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Rep. Meeks: 2017 Regular Session Update

by Rep. Reginald K. Meeks

 

There is a management style and theory which promotes the lack of communication, disjuncture, confusion, and disorganization in the workplace and between units with the idea that then, only the manager will know what’s really going on.  A sort of disorganization of the organization in order to secure the position of management.  Now don’t get me wrong, I am not saying this session has been led by disorganized leadership.  This leadership has kept the bills coming and going, kept the agendas full, and it’s been flexible in accommodating the bills it wants to see move forward.
 
The fact that we have at times been left standing, scratching our heads, is, well, not their problem.  As one legislator reportedly stated in committee, “The people voted against political correctness in the last election.”  I suppose that could mean the expected decorum and respect between colleagues is justifiably out the window.
 
It is absolutely fascinating to watch the contortions some go thru to get to where they want to be anyway.  Perfect example: the School Prayer bill to ensure our students, teachers, and the non-interference by schools in allowing the free exercise of religious expression.  Despite having the protection of the U.S. Constitution, the KY Constitution, and state statutes already on the books -- along with numerous legal decisions on the matter – supporters went all the way to Minnesota to convince House members we needed to vote for this measure.   Seems there is a group paddling around one of those 10,000 lakes sending letters down to Kentucky threatening to sue or drown anyone who prays before a football game or a basketball game. Remarkably, there are school districts here that have stopped the practice for fear of being sued – and this is why we need the bill.
 
Of course to my way of thinking, if you need a piece of paper to secure your being “in” with the Creator, you’ve got bigger problems than not  having this bill in place – but that’s just me.  A half dozen others voted with me against this bill.  Another bill used the fact that not all of our high school grads are college or career ready upon graduation as the reason to undo our state’s Common Core standards in Education.  “We want Kentucky to be 100 percent!”   Yet, when I asked whether any school system in the country is known to have 100 percent success rate – other than some very small ones – you already know what the answer is.  Yet, this bill moves forward for final passage.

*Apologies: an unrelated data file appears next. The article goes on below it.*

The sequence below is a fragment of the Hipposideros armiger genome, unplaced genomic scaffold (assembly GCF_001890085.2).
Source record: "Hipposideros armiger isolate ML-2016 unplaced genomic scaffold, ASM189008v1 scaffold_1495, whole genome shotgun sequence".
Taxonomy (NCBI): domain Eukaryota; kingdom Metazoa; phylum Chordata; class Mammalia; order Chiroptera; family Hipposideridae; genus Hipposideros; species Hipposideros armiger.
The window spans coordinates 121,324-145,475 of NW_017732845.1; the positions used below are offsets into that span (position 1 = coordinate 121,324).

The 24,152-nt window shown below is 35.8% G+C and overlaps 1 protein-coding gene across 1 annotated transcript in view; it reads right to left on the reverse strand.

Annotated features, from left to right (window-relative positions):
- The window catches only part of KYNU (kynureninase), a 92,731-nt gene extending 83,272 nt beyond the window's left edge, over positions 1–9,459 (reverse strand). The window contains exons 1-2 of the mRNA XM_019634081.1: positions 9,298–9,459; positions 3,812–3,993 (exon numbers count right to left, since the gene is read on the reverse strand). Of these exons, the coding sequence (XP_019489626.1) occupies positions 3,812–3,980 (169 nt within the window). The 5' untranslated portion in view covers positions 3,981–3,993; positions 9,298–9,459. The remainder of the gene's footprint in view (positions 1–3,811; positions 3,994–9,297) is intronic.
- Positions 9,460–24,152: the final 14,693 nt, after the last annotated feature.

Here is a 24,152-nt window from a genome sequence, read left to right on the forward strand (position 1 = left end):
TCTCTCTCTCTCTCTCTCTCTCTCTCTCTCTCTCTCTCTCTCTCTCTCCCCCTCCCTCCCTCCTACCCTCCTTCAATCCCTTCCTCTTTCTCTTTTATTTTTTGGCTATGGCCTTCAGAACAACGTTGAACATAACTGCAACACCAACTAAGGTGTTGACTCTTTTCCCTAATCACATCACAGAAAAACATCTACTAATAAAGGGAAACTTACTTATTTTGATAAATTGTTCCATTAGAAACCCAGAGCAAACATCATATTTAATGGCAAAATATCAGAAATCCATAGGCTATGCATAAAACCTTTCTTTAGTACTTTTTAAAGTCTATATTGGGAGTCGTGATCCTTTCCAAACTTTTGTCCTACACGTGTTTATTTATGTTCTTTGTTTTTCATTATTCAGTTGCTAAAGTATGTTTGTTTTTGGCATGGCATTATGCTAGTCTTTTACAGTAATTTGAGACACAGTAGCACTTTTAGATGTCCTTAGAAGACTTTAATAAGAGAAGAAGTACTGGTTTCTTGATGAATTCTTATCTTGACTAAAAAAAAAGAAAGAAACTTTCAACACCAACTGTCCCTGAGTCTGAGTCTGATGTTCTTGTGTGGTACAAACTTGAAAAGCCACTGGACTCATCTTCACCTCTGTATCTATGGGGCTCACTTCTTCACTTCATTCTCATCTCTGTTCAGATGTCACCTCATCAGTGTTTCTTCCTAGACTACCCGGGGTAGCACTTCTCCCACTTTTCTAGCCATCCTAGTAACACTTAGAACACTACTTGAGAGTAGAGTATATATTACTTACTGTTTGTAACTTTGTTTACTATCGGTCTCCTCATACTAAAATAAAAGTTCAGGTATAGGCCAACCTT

…It’s ok; I often shake my head too.
 
All across Kentucky, communities are dealing with economic challenges. But a good economy doesn’t matter much if the people it benefits are plagued by crime and addiction.  House Bill 333 passed this week creating strong penalties for trafficking any amount of the addictive opioid drugs fentanyl and carfentanil and fentanyl derivatives that are destroying Kentucky lives and families. The bill would make it a felony to illegally bring any amount of these drugs into Kentucky for sale or distribution and create the felony crime of “trafficking in a misrepresented controlled substance” for trying to pass off the opioids as legitimate prescription drugs, among other provisions.
 
Medical Panels survive: Senate Bill 4 will require peer review of medical malpractice complaints by medical review panels before medical malpractice cases could go to court.
 
Stricter review: HB 261 passed which will allow DUI offenders with one first-offense DUI conviction in their lifetime instead of once every 10 years.
 
Benefits follow the spouse: HB 375 passed to allow someone who leaves a job to follow their military spouse to another assignment 100 miles or more from home to continue receiving unemployment benefits.

Hear no evil, speak no evil

HB 294 clarifies that both motor vehicle sellers and dealers must disclose accident damage that happens while the vehicle is in their possession and results in repairs that exceed $2,000, excluding wheels, tires and glass repair.  The previous damage requiring disclosure was far less than this.
 
Hot TIF of the day: HB 330 passed by a vote of 79-14 and will give certain tax-increment financing pilot programs more time to operate. The time allowed for the pilot programs in now 20 years. That will be changed to not less than 20 nor more than 45 years under the bill.
 
I do want to acknowledge and thank the many community groups, advocates, concerned laymen, young people, John and Jane Q’s who are paying attention and letting us know about it.  You’ve keep us flooded with green slips, email message, and personal visits!  To help you continue building your grassroots momentum, another of my Jefferson County colleagues – Rep. Attica Scott – and I are discussing holding Citizen Lobby Training to show you how to more effectively lobby us and become even better advocates.  Interested?  Let me hear back!
 
As always, I solicit your thoughts and opinions.  Call me directly at 502.564.8100 or write me at Rm. 432B, Capitol Annex, 702 Capitol Avenue, Frankfort, KY 40601.  Our toll- free number is 800.372.7181.  For the deaf or hard-of-hearing, that number is 800.896.0305.  I am also on Facebook and on Twitter, @RepMeeks.

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